Other treats in this superb work were clever shadow sequences and a chilling yet spectacular scene where Fish Lamb gets caught in a fishing net, struggling high above the stage to free himself. There is also brilliant use of music, beautifully composed by Ian Grandage especially for the play.

The cast were universally outstanding and though I feel it would be unfair to single out one particular artist, it must be said that Dan Wyllie as the mentally disturbed child Fish Lamb, possibly the central character of the piece, gave a most disturbing and utterly convincing performance.

This is a play filled with good Australian humour, contrasted with many moments of such tenderness and sadness that I found myself deeply touched. Cloudstreet was a magical evening - a joyous and unforgettable experience.


As this was one of the few big new openings in London this year, I decided to share the job of reviewing it. I went to see Peggy Sue with a friend of mine, Mark Clarke, and below is the culmination of our views:-

Peggy Sue Got Married focuses on Peggy Sue, a middle aged woman who is having difficulty forgiving her adulterous husband as she prepares to go to her High School reunion. In the middle of the party, Peggy Sue passes out and travels back in time through a cloud of dry ice, projected numbers, and sound snippets of historical speeches. A bemused Ms Sue wakes up to finds herself back in her High School days and in her teenage body. Such is the story of London’s newest musical.

Peggy Sue Got Married looks great. It’s got a stylish, if at times somewhat empty-looking shiny blue set, effective lighting and suitably bright costumes. The book is also rather humorous and well played by the youthful cast. The beautiful Ruthie Henshall, in the title role, shows that she's got it all with an incredible singing voice and great acting. She gives hilariously cynical, never letting the audience forget that despite the very becoming cheerleader outfit, she is a world-weary middle aged woman at heart.

The excellent Gavin Lee as Richard, your stereotype "Nerd", matches Miss Henshall’s bravura performance. Despite his smaller role, Lee manages to quickly charm the audience, until you are soon rooting for Peggy to drop Charlie like a bad habit, and run off with him instead!

There are, however two problems with this show, one being the character of Charlie. Though Andrew Kennedy cannot be held entirely responsible for the infuriatingly cheesy part, he still hams it up too much. Charlie is an annoyingly sincere and earnest boyfriend who sings comically chauvinistic, though well meaning, love songs. In short, the role (despite Kennedy’s efforts), does not convince.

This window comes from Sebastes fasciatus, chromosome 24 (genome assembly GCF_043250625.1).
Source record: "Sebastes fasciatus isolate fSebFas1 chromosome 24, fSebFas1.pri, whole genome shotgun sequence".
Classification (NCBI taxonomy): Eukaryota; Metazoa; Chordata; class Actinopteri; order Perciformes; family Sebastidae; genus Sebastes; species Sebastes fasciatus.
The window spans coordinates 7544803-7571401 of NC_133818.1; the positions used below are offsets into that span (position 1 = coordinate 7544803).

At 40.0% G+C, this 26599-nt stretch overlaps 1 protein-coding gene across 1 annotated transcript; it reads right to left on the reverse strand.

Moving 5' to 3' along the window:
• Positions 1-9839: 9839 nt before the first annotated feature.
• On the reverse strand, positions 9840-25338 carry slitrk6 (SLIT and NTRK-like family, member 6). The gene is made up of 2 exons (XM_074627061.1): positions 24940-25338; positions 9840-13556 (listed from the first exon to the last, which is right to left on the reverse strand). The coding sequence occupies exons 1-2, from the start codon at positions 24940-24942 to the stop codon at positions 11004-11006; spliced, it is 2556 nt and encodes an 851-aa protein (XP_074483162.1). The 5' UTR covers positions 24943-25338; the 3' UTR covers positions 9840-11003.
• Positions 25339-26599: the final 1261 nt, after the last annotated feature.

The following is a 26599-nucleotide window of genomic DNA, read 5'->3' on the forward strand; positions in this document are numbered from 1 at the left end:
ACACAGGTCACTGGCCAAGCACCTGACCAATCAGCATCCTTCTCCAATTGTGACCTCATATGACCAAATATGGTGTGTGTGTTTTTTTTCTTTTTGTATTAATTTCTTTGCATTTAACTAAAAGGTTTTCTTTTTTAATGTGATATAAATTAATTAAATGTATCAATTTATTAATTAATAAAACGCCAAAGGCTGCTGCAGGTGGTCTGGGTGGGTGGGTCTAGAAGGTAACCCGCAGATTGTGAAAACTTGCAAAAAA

The second problem is the songs, which though mostly very entertaining and relevant, are oddly forgettable. There is not really anything wrong with Bob Gaudio and Jerry Leichling’s musical numbers but they are not distinctive enough, sounding like anything you might hear from the 50s through to the 80s, the eras in which the title character gets to re-live her youth. Only the fantastic Act One closer "Two Kinds of Fire", a Meat Loaf-esque rock ballad, has any lasting impression.

Overall, one can’t help thinking that what Peggy Sue really needs is a new score. Obviously that’s not going to happen, but if it did then it would be an all round really great show. As it stands, it’s a feel-good night out, let down in the most crucial department. However, if you’re interested in seeing new musical theatre, it is well worth a visit.


If Simon Russell Beale is the regarded as the new Gielgud of straight theatre, then Clive Rowe must be the Gielgud of musical theatre. Recently in cabaret at the Donmar, he performed to ecstatic reception. The man comes across as so natural, so likeable and when he starts singing he really does send a shiver down your spin. His well pieced together show included many theatre standards but given fresh new interpretations. "Heaven On Their Minds" was mind-blowing brilliant (no exaggeration, it was incredible), "Sit Down Your Rockin’ The Boat" a crowd-pleaser, and his third encore, "Big Black Man" (from The Full Monty), hilarious. Quite simply, he is the best male singer that London has to offer. I was thrilled to have caught such a fabulous evening with a wonderful, wonderful man.


Of Lloyd Webber’s many musical scores, Sunset Blvd ranks as my personal favourite. There are several beautiful melodies, and he really is the finest in the industry when it comes to composing big ballads. My other reason for liking Sunset is its dark and witty lyrics by Don Black, Christopher Hampton and Amy Powers. This new CD single has Faith Brown and Earl Carpenter, currently touring the UK in the show, singing through three of the big numbers. From what I’ve read, this is a stunningly performed production and judging by this sampler disc I can only agree.

The renditions on this CD of the title number (possibly my all-time favourite Lloyd Webber songs), "The Perfect Year" and Norma’s showstopper "As If We Never Said Goodbye", are the best I have come across. As Joe, Earl Carpenter gets to show off his vocal excellence during Sunset Blvd, and there’s real aggression in his approach to a demanding solo. In "As If We Never Said Goodbye" Faith Brown displays an amazingly strong voice, delivering a thrillingly passionate version of this powerful song. There is real choked emotion in her delivery, and the words have never been so meaningful. If you love these songs and want to hear, in my view, near perfect renditions, this release should be added to your list.

Tim Connor, London